As elucidated in animals and yeasts, the ubiquitin system in plants also regulates the cell cycle, protein quality control, and intracellular trafficking. It plays decisive roles in all plant hormone signaling pathways, with ubiquitin E3s serving, surprisingly, as part of several hormone-sensing complexes or modulating the abundance of early downstream signaling proteins and/or balancing hormone abundance by fine-tuning enzyme levels in hormone biosynthetic, inactivation, and/or conjugation pathways. Through modulating hormone signaling and synthesis, the impact of the ubiquitin system on plant growth is extensive and of great consequence.
Our understanding of the ubiquitin system's role in shaping plant characteristics that impact agronomic traits is increasing as protein players are identified and their molecular mechanisms of action are elucidated. Studies in crop species are revealing proteins whose activities can be subjected to modification through breeding and/or directed genome modification efforts to improve productivity. Identifying characteristics that can make plants more robust and resilient in the face of changing growth conditions is of critical importance as climate change alters the environment experienced during a growing season. We must understand the nature of the ubiquitin system's influence on these traits, both qualitatively and quantitatively, to take an informed approach. In this review, we focus on three important agronomic traits relevant to a large number of crops and whose intersections with the ubiquitin system are best understood and fairly direct: induction of flowering, seed size, and pathogen sensing.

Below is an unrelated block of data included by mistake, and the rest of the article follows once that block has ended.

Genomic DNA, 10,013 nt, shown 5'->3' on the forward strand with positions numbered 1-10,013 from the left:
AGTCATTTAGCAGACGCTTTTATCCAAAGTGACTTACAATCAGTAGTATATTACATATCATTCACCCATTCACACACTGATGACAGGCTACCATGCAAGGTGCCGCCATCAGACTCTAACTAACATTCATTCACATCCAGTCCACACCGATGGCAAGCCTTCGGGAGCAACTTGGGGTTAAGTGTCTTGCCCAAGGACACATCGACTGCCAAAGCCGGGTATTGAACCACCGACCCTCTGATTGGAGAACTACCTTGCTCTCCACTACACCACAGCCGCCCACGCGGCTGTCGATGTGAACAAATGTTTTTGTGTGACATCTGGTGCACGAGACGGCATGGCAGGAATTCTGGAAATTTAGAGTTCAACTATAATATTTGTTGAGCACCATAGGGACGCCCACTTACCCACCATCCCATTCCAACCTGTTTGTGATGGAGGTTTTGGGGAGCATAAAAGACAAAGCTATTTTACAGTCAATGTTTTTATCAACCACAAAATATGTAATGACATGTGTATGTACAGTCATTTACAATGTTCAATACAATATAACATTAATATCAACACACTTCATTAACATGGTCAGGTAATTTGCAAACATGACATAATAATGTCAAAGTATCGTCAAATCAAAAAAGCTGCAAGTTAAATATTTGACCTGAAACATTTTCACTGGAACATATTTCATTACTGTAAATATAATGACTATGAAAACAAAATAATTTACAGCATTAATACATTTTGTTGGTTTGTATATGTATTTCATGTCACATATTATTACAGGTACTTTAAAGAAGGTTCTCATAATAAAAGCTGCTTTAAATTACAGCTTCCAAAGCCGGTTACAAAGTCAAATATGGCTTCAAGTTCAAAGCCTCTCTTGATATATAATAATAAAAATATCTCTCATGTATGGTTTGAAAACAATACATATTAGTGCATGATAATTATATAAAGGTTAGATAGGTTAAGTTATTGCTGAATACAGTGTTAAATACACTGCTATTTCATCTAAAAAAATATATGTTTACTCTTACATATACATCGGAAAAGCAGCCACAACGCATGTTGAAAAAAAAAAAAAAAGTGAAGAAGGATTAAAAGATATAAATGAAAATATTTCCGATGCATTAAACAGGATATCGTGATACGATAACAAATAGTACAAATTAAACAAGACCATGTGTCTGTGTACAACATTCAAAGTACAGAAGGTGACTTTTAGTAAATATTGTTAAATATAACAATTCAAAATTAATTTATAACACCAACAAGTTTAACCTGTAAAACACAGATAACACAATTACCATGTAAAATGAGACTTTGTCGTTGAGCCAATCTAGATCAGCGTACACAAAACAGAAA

The ubiquitin system affects induction of flowering, an important agronomic trait
In the angiosperm plant life cycle, initiation of flowering represents the transition from vegetative to reproductive growth and results in fertilization and seed development. Flowering at the appropriate time of the year is critical for wild and domesticated plants. It ensures that flowers form when conditions are optimal for pollination and that seeds or subsequent seedlings have time to develop when weather is conducive to growth. In agriculture, flowering time influences sowing and harvest schedules and affects crop yield and quality. For crops whose products are vegetative organs, such as leaves, stems, or roots, flowering prior to harvest can reduce product quantity or quality as plants redirect their resources to reproduction at the expense of vegetative growth. For those plants whose product is the seed, late flowering, for example, reduces time for seed production and maturation. Induction of flowering is regulated by environmental factors, including light and temperature, and by genetic variation at loci that control responses to light or temperature. Much of the current knowledge about mechanisms regulating flowering induction was acquired by studying the non-crop model plant Arabidopsis thaliana. The following examples illustrate how the ubiquitin system regulates some of the major genes and proteins that control flowering (see Fig. 2).